Dr. Dawg

Inviting comparisons

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When the Nigel Wright/Mike Duffy scandal broke, a number of commentators, myself included, found comparisons to Watergate strangely easy to make—right down to the cast of central characters involved in each scandal. I’m not alone, I think, in playfully trying to find the Canadian parallels for second-tier actors like Rose Mary Woods and G. Gordon Liddy, to achieve an even-closer fit. And yet we know that these two sets of events are widely separated in time and space and location, and bear only superficial similarities.

Or do they?

Whatever exists “out there” is mediated and filtered by our minds, and what passes through that complex array of lenses is assembled in patterns. If we couldn’t do this, we couldn’t survive. We need to “make sense” of things. But that entails constructing order out of vast, chaotic disorder.

What we call “history” is like that. The huge number of recorded events gets winnowed down and narratized. We tell stories about the past, just as we tell stories about current events. We search for the “figure in the carpet,” unaware, perhaps, that any such figure is an invention. If we do this too idiosyncratically, we are diagnosed with apophenia. If we do it intersubjectively, however, our pattern-seeking (and finding) is valorized.

When we make comparisons between Watergate and Wright/Duffy, not to mention Harper and Nixon, we are doing more than trying to score cheap rhetorical points. We are looking for the elusive “lessons of history,” endlessly repeating, both tragedy and farce at once. We look for parallels and similarities, and we construct categories, because we cannot sustain a world in which everything is unique. Language, and therefore society, would fail on such terms.

The comparisons we make are by no means crudely structural—they are moral. We try to understand ourselves and our society by understanding the world, past and present. So we look, in the comparison at hand, for character flaws, for cover-ups and the amplified consequences of their discovery, for the Greek tragedic downfall or, alternatively, for the comic-opera farcical villain getting his. We seek drama—literally—with its beginning, middle and end, or, rather, conclusion. And lo, drama is given unto us, whether as stately tragedy or a crude mediaeval morality play.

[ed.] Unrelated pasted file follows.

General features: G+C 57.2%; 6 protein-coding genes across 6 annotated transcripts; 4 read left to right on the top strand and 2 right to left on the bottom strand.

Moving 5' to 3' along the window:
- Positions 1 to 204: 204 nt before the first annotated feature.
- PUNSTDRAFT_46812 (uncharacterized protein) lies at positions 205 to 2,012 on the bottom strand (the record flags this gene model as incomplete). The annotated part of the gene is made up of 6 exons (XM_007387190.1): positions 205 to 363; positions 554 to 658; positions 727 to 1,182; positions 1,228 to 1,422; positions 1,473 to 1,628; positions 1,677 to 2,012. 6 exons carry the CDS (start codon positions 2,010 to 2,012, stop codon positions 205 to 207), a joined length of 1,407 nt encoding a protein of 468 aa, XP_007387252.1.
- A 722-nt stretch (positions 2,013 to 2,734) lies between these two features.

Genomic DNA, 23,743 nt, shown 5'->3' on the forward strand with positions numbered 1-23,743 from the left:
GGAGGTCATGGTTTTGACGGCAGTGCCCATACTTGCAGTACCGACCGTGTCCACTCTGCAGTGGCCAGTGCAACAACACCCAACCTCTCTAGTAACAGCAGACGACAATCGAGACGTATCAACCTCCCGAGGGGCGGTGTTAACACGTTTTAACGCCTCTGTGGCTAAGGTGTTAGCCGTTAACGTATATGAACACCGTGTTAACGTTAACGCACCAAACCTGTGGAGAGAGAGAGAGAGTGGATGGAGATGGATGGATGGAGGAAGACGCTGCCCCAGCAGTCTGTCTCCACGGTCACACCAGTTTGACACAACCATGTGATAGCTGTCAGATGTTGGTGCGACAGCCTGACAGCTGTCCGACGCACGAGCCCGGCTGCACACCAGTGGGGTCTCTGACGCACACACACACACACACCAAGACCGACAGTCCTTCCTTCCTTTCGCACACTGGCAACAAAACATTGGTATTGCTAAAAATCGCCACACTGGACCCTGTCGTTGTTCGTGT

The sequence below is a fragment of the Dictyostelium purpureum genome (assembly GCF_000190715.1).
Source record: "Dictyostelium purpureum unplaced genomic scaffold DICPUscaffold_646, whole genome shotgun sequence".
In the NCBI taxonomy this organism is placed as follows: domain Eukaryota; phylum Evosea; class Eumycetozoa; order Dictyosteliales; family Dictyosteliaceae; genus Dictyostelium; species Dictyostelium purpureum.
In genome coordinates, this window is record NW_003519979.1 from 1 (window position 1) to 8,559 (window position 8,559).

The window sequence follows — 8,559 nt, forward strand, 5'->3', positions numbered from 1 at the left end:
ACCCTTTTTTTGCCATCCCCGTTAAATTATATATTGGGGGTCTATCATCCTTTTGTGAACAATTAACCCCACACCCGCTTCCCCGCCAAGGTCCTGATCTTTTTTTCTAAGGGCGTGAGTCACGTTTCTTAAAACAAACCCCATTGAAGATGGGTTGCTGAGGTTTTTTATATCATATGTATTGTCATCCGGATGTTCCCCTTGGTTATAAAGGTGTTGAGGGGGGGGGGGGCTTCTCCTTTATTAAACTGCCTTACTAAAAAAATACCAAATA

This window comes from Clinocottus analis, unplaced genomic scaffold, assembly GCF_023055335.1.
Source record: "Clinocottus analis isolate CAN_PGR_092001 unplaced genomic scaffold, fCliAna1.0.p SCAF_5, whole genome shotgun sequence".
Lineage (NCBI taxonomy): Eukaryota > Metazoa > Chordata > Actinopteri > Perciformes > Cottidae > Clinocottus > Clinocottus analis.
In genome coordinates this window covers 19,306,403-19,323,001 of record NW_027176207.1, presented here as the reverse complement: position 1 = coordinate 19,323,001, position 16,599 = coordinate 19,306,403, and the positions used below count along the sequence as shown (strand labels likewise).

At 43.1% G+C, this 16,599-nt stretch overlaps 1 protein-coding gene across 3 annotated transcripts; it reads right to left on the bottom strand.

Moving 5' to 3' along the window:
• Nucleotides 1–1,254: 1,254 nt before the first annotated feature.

The play’s the thing. In medias res, we grow frustrated. We imagine that we recall similar plays, and demand the satisfaction of a dénouement.

And so, Chris Christie. The parallels are nothing short of eerie: the man in charge, where that ever-elusive buck is alleged to stop, caught in a scandal; implausible deniability by that top dog; the underbussing of a loyal right-hand person to save the main character. At the link just provided, it is suggested that there are lessons for Harper to learn from Christie’s unequivocal apology, but the key ingredient is the entirely comparable and utterly shameless “it wuznt me” alibi-ing. Oh, if only both men had been aware of what was going on in their own offices, by senior aides, under their very noses, surely a stop would have been put to such shenanigans.

Pull the other one.

But the Canadian drama admittedly does become more interesting with the noisy introduction of Chris Christie from the wings. Surely an echo of Hamlet is to be found here, a play within a play. A captive audience, trapped by a performance that stubbornly refuses to end, is treated to a meaningful diversion, or so articles like this one are constructed: immediate similarities are noted and sage advice is retroactively dispensed. This is all moral gourmandizing by political theatre critics, of course. Harper has never been one for apologies: indeed, one suspects there is no conscience here to be caught. Nevertheless, it is self-indulgently pleasing to imagine him blenching a little in spite of himself, as his own dismal performance last year is recapitulated before his very eyes.

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This page contains a single entry by Dr. Dawg published on January 10, 2014 2:14 PM.

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